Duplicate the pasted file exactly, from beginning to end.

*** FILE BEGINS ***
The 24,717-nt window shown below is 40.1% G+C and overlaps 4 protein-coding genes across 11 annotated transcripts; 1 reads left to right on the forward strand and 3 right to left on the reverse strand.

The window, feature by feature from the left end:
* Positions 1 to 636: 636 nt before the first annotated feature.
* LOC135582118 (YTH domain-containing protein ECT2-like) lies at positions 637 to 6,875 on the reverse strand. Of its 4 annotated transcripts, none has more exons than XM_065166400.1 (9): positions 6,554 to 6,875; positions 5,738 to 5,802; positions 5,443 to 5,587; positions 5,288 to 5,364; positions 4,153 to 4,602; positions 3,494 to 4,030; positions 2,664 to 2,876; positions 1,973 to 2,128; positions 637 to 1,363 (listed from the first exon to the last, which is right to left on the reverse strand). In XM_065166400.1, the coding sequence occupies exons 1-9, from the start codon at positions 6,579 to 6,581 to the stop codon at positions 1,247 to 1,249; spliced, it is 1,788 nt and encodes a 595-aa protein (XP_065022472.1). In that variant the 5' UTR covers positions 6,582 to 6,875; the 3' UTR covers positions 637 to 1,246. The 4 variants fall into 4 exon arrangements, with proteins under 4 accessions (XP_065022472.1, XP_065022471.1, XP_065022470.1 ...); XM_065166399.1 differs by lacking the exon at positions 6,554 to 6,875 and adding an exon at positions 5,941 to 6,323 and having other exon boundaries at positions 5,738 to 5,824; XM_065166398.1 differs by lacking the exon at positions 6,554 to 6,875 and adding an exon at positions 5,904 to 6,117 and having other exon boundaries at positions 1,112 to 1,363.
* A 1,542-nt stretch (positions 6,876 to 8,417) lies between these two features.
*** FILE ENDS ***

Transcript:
The 24,717-nt window shown below is 40.1% G+C and overlaps 4 protein-coding genes across 11 annotated transcripts; 1 reads left to right on the forward strand and 3 right to left on the reverse strand.

The window, feature by feature from the left end:
* Positions 1 to 636: 636 nt before the first annotated feature.
* LOC135582118 (YTH domain-containing protein ECT2-like) lies at positions 637 to 6,875 on the reverse strand. Of its 4 annotated transcripts, none has more exons than XM_065166400.1 (9): positions 6,554 to 6,875; positions 5,738 to 5,802; positions 5,443 to 5,587; positions 5,288 to 5,364; positions 4,153 to 4,602; positions 3,494 to 4,030; positions 2,664 to 2,876; positions 1,973 to 2,128; positions 637 to 1,363 (listed from the first exon to the last, which is right to left on the reverse strand). In XM_065166400.1, the coding sequence occupies exons 1-9, from the start codon at positions 6,579 to 6,581 to the stop codon at positions 1,247 to 1,249; spliced, it is 1,788 nt and encodes a 595-aa protein (XP_065022472.1). In that variant the 5' UTR covers positions 6,582 to 6,875; the 3' UTR covers positions 637 to 1,246. The 4 variants fall into 4 exon arrangements, with proteins under 4 accessions (XP_065022472.1, XP_065022471.1, XP_065022470.1 ...); XM_065166399.1 differs by lacking the exon at positions 6,554 to 6,875 and adding an exon at positions 5,941 to 6,323 and having other exon boundaries at positions 5,738 to 5,824; XM_065166398.1 differs by lacking the exon at positions 6,554 to 6,875 and adding an exon at positions 5,904 to 6,117 and having other exon boundaries at positions 1,112 to 1,363.
* A 1,542-nt stretch (positions 6,876 to 8,417) lies between these two features.